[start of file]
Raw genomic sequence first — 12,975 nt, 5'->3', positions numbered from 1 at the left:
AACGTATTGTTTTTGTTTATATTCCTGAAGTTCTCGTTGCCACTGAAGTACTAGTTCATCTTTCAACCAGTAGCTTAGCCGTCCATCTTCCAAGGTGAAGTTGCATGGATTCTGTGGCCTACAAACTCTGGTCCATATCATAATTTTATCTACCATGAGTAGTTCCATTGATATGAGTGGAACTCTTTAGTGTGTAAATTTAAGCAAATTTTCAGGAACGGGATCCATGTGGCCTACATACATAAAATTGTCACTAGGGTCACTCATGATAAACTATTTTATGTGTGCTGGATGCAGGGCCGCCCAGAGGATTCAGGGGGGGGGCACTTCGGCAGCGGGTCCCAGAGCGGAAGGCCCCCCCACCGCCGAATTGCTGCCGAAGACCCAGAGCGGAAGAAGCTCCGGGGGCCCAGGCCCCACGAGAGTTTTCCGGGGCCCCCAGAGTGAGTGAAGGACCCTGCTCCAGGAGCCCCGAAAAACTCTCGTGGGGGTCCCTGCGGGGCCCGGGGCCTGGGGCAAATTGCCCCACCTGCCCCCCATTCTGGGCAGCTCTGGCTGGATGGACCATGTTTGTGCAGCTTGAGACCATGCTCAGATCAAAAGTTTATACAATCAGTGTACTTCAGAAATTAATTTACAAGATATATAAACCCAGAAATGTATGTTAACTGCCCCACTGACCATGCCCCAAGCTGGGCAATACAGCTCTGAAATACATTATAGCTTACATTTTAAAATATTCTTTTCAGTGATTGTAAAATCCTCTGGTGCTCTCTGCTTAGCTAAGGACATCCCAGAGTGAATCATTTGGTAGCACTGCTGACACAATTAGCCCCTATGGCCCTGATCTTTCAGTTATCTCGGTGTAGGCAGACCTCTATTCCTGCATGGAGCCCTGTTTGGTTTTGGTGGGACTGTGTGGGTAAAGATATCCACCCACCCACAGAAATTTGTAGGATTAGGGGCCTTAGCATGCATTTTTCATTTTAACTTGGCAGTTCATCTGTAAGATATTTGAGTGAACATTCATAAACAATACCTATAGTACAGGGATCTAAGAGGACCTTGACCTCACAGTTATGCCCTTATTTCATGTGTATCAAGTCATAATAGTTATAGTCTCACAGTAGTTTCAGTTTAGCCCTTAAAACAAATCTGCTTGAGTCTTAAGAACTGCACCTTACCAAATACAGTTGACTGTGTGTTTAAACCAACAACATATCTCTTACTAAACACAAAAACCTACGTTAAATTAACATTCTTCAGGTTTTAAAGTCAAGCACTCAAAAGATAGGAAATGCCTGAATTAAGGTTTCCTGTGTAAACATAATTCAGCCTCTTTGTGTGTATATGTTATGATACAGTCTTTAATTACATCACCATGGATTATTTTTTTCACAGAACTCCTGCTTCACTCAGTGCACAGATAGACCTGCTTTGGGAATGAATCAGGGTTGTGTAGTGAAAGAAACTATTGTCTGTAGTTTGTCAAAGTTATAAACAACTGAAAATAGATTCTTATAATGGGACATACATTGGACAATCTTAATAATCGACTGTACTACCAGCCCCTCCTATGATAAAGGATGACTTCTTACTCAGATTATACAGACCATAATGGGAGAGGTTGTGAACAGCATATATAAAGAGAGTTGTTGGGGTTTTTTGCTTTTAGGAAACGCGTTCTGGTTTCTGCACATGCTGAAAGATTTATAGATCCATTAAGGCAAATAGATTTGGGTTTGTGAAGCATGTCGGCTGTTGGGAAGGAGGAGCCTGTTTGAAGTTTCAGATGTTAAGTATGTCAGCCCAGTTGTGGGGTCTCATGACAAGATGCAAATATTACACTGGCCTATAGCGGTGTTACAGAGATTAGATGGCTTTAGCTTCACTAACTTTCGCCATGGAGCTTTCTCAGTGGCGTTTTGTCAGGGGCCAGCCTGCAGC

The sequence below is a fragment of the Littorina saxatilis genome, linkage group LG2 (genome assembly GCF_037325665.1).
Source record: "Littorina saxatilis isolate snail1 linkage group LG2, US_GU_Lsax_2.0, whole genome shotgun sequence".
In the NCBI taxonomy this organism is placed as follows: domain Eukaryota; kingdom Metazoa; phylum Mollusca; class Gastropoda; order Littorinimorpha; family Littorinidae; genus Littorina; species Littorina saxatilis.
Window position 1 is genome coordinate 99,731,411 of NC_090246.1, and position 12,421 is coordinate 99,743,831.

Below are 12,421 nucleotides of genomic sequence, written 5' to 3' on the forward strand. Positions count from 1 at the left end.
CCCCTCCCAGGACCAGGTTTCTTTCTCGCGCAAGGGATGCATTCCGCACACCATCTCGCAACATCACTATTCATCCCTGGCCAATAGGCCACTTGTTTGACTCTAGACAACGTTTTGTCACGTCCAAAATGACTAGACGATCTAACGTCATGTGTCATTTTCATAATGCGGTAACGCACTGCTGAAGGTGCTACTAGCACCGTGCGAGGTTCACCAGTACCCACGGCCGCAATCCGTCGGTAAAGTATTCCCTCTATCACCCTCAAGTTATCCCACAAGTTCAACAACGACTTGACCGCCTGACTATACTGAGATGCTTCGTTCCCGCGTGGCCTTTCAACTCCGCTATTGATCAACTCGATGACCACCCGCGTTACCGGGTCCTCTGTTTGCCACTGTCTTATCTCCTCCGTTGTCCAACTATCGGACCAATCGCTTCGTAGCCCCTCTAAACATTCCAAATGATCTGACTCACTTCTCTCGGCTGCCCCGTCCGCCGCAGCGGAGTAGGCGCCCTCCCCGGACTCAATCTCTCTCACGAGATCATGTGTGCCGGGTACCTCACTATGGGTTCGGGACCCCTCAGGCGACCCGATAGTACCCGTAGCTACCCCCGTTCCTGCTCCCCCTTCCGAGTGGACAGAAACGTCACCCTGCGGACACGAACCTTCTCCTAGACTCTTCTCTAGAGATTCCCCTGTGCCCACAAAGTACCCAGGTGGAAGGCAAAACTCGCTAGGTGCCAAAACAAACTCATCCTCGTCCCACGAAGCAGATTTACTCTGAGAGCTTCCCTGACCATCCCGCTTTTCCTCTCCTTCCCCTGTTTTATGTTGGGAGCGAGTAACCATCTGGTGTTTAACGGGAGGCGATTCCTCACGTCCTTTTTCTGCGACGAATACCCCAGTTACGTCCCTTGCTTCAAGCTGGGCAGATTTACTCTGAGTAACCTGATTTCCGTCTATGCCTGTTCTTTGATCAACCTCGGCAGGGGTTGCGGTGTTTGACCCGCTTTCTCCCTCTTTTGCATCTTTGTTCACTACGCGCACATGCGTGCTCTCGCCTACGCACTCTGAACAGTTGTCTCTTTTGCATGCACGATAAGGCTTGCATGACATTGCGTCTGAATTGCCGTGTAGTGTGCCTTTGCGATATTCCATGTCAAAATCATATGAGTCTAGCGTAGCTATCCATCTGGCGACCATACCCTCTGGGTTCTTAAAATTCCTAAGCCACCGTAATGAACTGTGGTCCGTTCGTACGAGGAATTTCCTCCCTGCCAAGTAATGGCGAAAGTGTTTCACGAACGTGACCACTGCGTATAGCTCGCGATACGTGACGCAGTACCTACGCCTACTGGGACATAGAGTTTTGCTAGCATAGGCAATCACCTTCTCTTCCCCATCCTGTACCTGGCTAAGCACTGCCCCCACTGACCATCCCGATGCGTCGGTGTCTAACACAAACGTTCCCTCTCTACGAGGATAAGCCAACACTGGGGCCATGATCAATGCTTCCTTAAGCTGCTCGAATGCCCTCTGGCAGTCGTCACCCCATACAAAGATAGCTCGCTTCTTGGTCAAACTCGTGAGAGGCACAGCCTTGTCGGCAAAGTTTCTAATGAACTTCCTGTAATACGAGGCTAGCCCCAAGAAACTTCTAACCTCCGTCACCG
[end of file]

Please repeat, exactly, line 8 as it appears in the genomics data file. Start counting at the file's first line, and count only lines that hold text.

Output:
CCCCTCCCAGGACCAGGTTTCTTTCTCGCGCAAGGGATGCATTCCGCACACCATCTCGCAACATCACTATTCATCCCTGGCCAATAGGCCACTTGTTTGACTCTAGACAACGTTTTGTCACGTCCAAAATGACTAGACGATCTAACGTCATGTGTCATTTTCATAATGCGGTAACGCACTGCTGAAGGTGCTACTAGCACCGTGCGAGGTTCACCAGTACCCACGGCCGCAATCCGTCGGTAAAGTATTCCCTCTATCACCCTCAAGTTATCCCACAAGTTCAACAACGACTTGACCGCCTGACTATACTGAGATGCTTCGTTCCCGCGTGGCCTTTCAACTCCGCTATTGATCAACTCGATGACCACCCGCGTTACCGGGTCCTCTGTTTGCCACTGTCTTATCTCCTCCGTTGTCCAACTATCGGACCAATCGCTTCGTAGCCCCTCTAAACATTCCAAATGATCTGACTCACTTCTCTCGGCTGCCCCGTCCGCCGCAGCGGAGTAGGCGCCCTCCCCGGACTCAATCTCTCTCACGAGATCATGTGTGCCGGGTACCTCACTATGGGTTCGGGACCCCTCAGGCGACCCGATAGTACCCGTAGCTACCCCCGTTCCTGCTCCCCCTTCCGAGTGGACAGAAACGTCACCCTGCGGACACGAACCTTCTCCTAGACTCTTCTCTAGAGATTCCCCTGTGCCCACAAAGTACCCAGGTGGAAGGCAAAACTCGCTAGGTGCCAAAACAAACTCATCCTCGTCCCACGAAGCAGATTTACTCTGAGAGCTTCCCTGACCATCCCGCTTTTCCTCTCCTTCCCCTGTTTTATGTTGGGAGCGAGTAACCATCTGGTGTTTAACGGGAGGCGATTCCTCACGTCCTTTTTCTGCGACGAATACCCCAGTTACGTCCCTTGCTTCAAGCTGGGCAGATTTACTCTGAGTAACCTGATTTCCGTCTATGCCTGTTCTTTGATCAACCTCGGCAGGGGTTGCGGTGTTTGACCCGCTTTCTCCCTCTTTTGCATCTTTGTTCACTACGCGCACATGCGTGCTCTCGCCTACGCACTCTGAACAGTTGTCTCTTTTGCATGCACGATAAGGCTTGCATGACATTGCGTCTGAATTGCCGTGTAGTGTGCCTTTGCGATATTCCATGTCAAAATCATATGAGTCTAGCGTAGCTATCCATCTGGCGACCATACCCTCTGGGTTCTTAAAATTCCTAAGCCACCGTAATGAACTGTGGTCCGTTCGTACGAGGAATTTCCTCCCTGCCAAGTAATGGCGAAAGTGTTTCACGAACGTGACCACTGCGTATAGCTCGCGATACGTGACGCAGTACCTACGCCTACTGGGACATAGAGTTTTGCTAGCATAGGCAATCACCTTCTCTTCCCCATCCTGTACCTGGCTAAGCACTGCCCCCACTGACCATCCCGATGCGTCGGTGTCTAACACAAACGTTCCCTCTCTACGAGGATAAGCCAACACTGGGGCCATGATCAATGCTTCCTTAAGCTGCTCGAATGCCCTCTGGCAGTCGTCACCCCATACAAAGATAGCTCGCTTCTTGGTCAAACTCGTGAGAGGCACAGCCTTGTCGGCAAAGTTTCTAATGAACTTCCTGTAATACGAGGCTAGCCCCAAGAAACTTCTAACCTCCGTCACCG